Fallout 3

Fallout 3 is finally ready for prime time but has Bethesda Game Studios been able to recreate the magic that Black Isle Studios managed with Fallout 2? Considering that this reviewer is on his third way through the game, the answer is a solid yes

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Fallout 3
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By  Jason Saundalkar Published  January 3, 2009

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Key Specs

Number of players: 1
Online play: Y
Price: $81

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Fallout 2 ruined this reviewer's life when it came out 10 years ago. The unbelievably rich game-world, humor, superb quests and interesting gameplay had me playing from dawn to dusk for weeks on end. Worse still, Fallout 2 made it abundantly clear that you could finish the main story in a multitude of ways and this, inevitably, meant that I went back and played it several times over just to try and finish it in every way possible. 10 years on, Fallout 3 is finally ready for prime time but has Bethesda Game Studios been able to recreate the magic that Black Isle Studios managed with Fallout 2? Considering that I'm on my third way through the game, the answer is a solid yes.

Unlike Fallout: Tactics and Fallout: Brother of Steel - released in 2001 and 2004 respectively - Fallout 3 is a proper successor to Fallout 2 in terms of storyline. The game is set 36 years after Fallout 2 and 200 years after the nuclear war that laid waste to the game's world. Links with the older games come in the form of returning characters and the odd reference and this helps to tie all three games together.

Fallout 3 opens inside Vault 101 just as your in-game character is being born. You'll spend approximately an hour playing a child and this is essentially where you choose your character's attributes, gender and more and also get introduced to the Vault-Tec Assisted Target System (V.A.T.S) and the PIP-Boy 3000. The latter is a small computer attached to your hand and you'll use this extensively to check up on quests, look at inventory, journey from place-to-place and more.

V.A.T.S is basically a modern replacement for the action point system that the older Fallout 2 used during battles. When you activate V.A.T.S, it pauses time in the game world and allows you to plan attacks against one or multiple enemies targeting very specific parts of their bodies. This gives you the flexibility to disarm opponents, cripple them and more. A point system still exists here however and the number of points you get is determined by your character's base agility value. The higher your agility, the more points you get to play with.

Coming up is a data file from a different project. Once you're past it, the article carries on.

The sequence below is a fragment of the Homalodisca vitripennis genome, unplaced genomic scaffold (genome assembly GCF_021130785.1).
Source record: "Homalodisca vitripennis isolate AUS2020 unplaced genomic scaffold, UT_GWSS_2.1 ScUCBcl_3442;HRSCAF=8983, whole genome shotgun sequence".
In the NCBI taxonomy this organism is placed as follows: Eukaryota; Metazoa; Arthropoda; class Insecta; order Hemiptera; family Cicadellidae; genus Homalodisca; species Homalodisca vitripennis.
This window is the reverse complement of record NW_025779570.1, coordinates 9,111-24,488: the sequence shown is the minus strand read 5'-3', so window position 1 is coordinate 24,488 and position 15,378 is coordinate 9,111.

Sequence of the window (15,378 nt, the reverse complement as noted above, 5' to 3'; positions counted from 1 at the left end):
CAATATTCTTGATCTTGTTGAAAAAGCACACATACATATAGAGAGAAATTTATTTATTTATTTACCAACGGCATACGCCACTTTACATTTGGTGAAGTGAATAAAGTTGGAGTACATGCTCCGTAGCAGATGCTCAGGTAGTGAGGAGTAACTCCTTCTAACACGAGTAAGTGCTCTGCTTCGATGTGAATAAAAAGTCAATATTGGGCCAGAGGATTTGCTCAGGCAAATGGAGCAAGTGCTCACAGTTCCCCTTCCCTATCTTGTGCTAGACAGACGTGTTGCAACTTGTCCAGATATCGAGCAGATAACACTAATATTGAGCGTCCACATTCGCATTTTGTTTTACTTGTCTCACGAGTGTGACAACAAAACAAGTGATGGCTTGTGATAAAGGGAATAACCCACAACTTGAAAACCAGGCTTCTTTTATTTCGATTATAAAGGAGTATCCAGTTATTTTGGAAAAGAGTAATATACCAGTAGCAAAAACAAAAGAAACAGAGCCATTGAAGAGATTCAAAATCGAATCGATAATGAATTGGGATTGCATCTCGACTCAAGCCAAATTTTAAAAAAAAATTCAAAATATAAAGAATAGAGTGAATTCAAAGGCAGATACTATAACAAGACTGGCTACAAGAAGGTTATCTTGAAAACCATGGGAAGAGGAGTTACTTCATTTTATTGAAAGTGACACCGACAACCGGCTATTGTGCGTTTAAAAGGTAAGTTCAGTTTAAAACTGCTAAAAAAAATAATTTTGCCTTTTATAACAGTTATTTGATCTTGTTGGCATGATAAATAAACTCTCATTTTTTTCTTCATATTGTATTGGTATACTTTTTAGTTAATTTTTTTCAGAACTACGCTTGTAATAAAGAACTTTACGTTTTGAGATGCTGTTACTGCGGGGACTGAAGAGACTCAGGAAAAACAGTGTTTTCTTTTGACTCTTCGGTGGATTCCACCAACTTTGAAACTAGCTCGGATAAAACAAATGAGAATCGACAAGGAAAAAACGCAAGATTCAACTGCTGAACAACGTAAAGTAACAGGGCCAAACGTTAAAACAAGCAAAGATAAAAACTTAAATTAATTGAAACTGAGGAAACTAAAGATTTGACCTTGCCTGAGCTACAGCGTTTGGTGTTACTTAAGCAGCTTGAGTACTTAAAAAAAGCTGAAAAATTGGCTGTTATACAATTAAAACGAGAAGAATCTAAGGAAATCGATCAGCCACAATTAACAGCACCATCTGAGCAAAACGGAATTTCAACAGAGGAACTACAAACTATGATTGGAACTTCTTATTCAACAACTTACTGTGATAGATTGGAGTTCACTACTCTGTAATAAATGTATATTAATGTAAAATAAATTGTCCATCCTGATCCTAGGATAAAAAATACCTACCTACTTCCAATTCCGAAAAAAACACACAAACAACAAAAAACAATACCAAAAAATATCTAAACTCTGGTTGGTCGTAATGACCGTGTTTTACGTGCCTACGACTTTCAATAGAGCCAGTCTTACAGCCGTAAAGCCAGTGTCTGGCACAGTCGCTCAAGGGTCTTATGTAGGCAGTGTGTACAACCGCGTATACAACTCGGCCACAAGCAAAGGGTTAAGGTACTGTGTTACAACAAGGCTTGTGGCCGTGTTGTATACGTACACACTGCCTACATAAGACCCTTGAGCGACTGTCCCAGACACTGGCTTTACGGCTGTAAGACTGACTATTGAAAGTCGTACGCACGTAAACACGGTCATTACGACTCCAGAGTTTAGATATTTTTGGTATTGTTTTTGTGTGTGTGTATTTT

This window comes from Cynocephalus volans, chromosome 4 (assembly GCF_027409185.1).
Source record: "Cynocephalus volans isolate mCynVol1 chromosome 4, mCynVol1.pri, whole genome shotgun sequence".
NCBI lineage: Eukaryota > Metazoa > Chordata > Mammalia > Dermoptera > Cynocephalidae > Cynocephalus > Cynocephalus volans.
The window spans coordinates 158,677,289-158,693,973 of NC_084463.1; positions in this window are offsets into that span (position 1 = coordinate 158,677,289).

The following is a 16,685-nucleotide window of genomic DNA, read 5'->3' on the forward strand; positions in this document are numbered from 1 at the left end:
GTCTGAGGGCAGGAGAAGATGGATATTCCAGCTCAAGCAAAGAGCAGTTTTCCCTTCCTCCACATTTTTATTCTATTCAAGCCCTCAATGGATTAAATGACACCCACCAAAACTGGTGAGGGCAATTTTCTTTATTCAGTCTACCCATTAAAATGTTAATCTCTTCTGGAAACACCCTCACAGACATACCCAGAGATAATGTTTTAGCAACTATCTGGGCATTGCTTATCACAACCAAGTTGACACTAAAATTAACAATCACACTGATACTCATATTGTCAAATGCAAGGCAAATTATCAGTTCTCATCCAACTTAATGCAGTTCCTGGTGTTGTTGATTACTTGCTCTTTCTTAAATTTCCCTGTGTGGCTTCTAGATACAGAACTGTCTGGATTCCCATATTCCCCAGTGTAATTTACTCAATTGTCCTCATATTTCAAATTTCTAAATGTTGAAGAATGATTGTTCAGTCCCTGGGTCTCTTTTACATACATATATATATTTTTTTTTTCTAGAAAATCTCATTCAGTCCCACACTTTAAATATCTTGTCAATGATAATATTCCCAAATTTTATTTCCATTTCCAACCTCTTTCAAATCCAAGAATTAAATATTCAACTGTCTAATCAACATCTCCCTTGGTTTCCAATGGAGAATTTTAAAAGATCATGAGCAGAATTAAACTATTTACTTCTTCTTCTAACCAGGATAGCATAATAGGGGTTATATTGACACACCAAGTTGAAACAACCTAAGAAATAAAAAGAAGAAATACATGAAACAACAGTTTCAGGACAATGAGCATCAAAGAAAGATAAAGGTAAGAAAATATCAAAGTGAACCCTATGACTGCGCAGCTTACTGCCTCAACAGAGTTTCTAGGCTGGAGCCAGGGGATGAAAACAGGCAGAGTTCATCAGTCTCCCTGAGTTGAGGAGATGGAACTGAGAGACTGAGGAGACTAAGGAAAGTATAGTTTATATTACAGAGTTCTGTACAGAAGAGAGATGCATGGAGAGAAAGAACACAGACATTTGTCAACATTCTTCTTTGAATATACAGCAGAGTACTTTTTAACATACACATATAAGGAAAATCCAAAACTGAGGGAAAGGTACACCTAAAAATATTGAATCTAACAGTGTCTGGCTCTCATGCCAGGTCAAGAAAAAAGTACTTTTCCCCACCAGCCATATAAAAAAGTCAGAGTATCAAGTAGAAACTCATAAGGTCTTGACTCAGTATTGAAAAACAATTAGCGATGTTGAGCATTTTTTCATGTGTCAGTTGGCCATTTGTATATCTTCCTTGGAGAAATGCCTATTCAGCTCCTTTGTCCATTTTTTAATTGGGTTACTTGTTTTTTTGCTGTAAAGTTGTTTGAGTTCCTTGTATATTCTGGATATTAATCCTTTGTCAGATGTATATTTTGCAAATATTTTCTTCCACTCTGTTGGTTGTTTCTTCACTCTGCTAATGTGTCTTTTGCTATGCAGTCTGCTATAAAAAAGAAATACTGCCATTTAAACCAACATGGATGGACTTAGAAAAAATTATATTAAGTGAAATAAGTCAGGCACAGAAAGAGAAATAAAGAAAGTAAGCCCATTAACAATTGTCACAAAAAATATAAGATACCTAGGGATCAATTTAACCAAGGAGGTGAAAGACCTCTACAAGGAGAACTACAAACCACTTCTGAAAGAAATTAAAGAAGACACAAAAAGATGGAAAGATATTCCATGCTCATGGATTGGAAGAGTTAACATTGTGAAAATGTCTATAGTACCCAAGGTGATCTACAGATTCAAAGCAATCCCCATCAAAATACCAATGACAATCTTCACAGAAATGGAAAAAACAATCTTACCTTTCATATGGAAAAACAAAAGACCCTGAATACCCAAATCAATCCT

Once you've made selections for what action you want your character to take, you'll be given a slow motion treat as your character will execute your choices. This is very satisfying to watch particularly when using weapons such as the sawed-off shotgun and sledgehammer. There's almost too much detail here, as you'll literally be able to watch an enemies head being blown to bits (if you chose to fire on his head with a shotgun from close range), or watch as your character swings the sledgehammer into a foes body with bone crushing results. All-in-all it's very satisfying stuff and we preferred using V.A.T.S every time rather than trying to wipeout foes using the real time combat.

The design and size of Fallout 3's game world is quite possibly this game's biggest draw. The capital wasteland is absolutely huge and you'll figure this out quite early on, as it will actually take you a noticeable amount of time to journey from one town to another. This is different to Fallout 2 because whereas you could just click on specific towns to travel to (once you'd heard about them), in Fallout 3, this becomes an option only once you've made the journey across the wasteland yourself. That said, this adds to the game's appeal because the wasteland is an explorer's dream come true. You'll find weapons, settlements, remnants of the old world and more strewn across its massive area.

Like the older games, Fallout 3 has a main quest that you have to complete to beat the game and, of course, you can also undertake any number of side quests as you work your way through. However, a word of warning here is that once you finish the main quest, the game does effectively end whereas Fallout and Fallout 2 actually let you continue playing. As before the quests are fun and interesting and in doing these quests, you'll learn more about the Fallout universe and even come across characters from the older games.

From a presentation perspective, Fallout 3 is absolutely awesome. The narration, voice-acting and eerie background music is easily at Hollywood levels and the game's graphics engine does a fantastic job of on the visuals. Make no mistake, this is a game that will sink its teeth into you and won't let go for a very, very long time.

For: Fallout 3's combat is hugely satisfying regardless of whether you're using the V.A.T.S system or blowing holes into your foes in real time.

Verdict: Fallout 3 is absolutely awesome. It retains much of what made its predecessors a hit whilst offering a number of updated aspects that keep the game fresh and interesting.

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